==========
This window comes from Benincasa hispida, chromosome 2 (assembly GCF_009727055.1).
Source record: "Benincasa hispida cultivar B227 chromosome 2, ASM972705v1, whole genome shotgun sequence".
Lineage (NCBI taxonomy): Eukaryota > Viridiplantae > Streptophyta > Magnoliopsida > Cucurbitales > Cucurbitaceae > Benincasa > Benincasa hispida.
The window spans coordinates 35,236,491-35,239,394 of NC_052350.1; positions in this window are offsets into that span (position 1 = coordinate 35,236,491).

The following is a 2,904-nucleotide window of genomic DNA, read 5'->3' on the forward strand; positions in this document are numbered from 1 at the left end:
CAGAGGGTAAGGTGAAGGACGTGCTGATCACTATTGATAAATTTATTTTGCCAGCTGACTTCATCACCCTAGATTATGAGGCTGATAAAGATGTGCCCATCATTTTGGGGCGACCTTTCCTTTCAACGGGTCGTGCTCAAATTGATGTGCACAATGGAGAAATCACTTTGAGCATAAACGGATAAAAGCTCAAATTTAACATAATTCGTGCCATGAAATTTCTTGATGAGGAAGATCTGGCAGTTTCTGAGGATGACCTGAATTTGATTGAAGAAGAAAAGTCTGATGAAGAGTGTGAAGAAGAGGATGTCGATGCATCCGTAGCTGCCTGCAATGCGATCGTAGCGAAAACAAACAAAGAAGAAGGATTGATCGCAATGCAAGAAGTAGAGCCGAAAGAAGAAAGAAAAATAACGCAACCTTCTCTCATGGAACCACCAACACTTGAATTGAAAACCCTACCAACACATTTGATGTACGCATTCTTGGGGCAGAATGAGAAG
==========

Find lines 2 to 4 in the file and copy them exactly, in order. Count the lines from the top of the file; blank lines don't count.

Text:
Source record: "Benincasa hispida cultivar B227 chromosome 2, ASM972705v1, whole genome shotgun sequence".
Lineage (NCBI taxonomy): Eukaryota > Viridiplantae > Streptophyta > Magnoliopsida > Cucurbitales > Cucurbitaceae > Benincasa > Benincasa hispida.
The window spans coordinates 35,236,491-35,239,394 of NC_052350.1; positions in this window are offsets into that span (position 1 = coordinate 35,236,491).